Companies in a very similar situation to Desktop Metal’s include Shapeways (-64%), Markforged (-50%), REDWIRE (-35%) and Velo3D (-28%), although Velo3D faired better than the other companies in this category. The SPAC merger system to go public is something relatively new. Some early losses are to be taken into account. In addition, most of these companies still represent a somewhat uncertain bet (some more than others): their value is based, at least in part, on their strategic vision and on the expectation that AM will continue to grow at increasingly faster rates. In some cases, it will take time for them to live up to the expectations they have built but we are confident that most of them eventually will.

Relaunch of the giants

Perhaps the best news comes from large companies that are now among the AM market leaders even though 3D printing is still only a very marginal part of their business. 3dpbm’s interpretation is that these companies’ decision to invest significantly in AM has represented and demonstrated an ability to adapt to rapidly changing markets and new challenges. In particular, HP (via HPQ, the part of the company that includes the 3D printing business), is up by 56% since the beginning of 2021. Jabil, a major outsourcing, mass and on-demand production provider, that has invested significantly, in AM is up by 67%.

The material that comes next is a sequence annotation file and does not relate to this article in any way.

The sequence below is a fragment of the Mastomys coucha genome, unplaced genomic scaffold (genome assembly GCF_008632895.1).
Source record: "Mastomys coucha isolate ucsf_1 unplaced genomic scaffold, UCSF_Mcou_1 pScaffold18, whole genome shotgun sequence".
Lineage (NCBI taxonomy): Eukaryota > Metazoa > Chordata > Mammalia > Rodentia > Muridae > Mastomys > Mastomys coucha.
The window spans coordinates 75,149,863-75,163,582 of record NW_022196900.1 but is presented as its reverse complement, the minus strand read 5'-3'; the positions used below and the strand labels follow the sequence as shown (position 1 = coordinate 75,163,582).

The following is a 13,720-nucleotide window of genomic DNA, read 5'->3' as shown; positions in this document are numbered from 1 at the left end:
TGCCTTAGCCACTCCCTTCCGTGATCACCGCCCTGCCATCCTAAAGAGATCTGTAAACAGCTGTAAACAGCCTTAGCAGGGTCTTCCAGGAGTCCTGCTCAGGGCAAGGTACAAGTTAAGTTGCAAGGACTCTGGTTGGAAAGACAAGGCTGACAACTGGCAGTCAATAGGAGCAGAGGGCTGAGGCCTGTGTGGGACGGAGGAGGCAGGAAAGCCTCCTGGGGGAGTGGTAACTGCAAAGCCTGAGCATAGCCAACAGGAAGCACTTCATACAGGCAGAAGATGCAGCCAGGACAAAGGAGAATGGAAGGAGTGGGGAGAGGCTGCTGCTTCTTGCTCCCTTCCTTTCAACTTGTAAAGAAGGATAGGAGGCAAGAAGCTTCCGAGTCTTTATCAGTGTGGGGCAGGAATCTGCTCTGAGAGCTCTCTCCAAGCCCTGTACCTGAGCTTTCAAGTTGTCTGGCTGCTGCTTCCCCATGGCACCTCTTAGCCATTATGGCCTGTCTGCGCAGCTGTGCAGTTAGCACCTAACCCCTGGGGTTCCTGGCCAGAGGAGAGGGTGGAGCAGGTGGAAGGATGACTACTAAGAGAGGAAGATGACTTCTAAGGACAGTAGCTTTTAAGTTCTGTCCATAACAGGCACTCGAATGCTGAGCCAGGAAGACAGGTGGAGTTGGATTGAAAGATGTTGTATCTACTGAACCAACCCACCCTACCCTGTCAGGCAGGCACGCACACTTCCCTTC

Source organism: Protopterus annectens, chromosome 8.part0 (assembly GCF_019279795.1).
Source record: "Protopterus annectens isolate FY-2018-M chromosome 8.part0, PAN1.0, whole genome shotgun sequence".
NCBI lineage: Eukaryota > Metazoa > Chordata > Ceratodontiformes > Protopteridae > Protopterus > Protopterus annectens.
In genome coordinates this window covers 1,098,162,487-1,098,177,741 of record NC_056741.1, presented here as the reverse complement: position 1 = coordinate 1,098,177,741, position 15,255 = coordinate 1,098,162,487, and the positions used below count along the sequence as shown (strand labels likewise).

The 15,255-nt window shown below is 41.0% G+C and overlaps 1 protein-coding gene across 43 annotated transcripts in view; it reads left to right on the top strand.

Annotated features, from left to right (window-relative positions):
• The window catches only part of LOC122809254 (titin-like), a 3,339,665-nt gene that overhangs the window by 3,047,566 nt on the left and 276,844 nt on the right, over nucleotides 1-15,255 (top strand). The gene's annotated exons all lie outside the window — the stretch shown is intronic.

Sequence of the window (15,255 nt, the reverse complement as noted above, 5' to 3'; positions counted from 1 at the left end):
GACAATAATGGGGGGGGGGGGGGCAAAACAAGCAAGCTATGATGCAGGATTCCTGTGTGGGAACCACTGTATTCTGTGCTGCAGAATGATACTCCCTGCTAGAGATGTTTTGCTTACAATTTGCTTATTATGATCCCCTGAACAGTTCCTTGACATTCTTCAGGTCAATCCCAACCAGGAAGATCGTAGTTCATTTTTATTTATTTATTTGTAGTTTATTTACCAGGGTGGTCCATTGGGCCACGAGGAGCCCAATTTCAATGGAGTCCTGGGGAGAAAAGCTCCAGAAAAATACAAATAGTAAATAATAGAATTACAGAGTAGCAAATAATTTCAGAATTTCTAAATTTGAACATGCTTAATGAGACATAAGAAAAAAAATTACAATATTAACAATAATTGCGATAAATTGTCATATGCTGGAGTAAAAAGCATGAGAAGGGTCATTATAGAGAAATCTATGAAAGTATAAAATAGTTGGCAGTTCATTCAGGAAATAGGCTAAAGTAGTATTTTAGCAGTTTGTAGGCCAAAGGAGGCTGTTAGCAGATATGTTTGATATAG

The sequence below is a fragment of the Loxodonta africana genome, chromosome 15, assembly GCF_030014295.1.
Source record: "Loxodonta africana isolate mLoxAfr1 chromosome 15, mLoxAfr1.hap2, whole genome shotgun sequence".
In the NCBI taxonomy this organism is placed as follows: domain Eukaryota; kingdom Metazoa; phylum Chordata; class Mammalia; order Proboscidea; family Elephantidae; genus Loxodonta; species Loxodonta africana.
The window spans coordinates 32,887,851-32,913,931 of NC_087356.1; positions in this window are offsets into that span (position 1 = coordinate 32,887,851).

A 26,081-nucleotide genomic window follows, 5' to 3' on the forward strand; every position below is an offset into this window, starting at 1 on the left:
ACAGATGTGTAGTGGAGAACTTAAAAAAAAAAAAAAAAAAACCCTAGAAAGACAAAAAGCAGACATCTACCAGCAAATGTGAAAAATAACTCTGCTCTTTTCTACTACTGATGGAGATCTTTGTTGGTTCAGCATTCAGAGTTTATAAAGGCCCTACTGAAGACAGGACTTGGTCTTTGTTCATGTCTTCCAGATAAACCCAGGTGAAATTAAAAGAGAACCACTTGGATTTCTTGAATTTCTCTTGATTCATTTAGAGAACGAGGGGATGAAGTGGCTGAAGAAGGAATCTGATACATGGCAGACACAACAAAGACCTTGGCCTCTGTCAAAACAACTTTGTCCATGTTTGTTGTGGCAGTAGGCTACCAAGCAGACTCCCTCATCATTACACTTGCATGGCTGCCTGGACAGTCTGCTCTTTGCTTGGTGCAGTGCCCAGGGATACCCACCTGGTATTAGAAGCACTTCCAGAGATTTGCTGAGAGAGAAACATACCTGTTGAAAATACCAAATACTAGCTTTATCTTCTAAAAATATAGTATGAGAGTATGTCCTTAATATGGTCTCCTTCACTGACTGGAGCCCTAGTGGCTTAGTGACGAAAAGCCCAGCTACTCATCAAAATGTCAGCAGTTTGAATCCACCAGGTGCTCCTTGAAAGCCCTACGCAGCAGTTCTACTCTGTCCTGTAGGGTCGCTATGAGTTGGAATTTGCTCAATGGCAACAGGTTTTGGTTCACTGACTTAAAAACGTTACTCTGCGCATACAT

Even GE, after a very challenging period that led to heavy reorganization, is now up 13%. The major investment that the company made in metal AM (which started with acquiring Concept Laser and Arcam in 2016) has represented a key turning point (even though the benefits took some time to become visible). Renishaw and Siemens Energy are two “giants” that have struggled in 2021 (both down by about -20%) but that is due to external factors. In the case of Renishaw, the company was put up for sale in early 2021 (and the sale process was concluded with no suitable buyer) and restructured its AM business in 2020 to address a new phase of growth; Siemens Energy (which is the part in charge of AM service and AM production activities) was split from Siemens Digital Industries and the rest of the group. In both cases, it may just be taking some time for things to settle.

AM Services struggled but…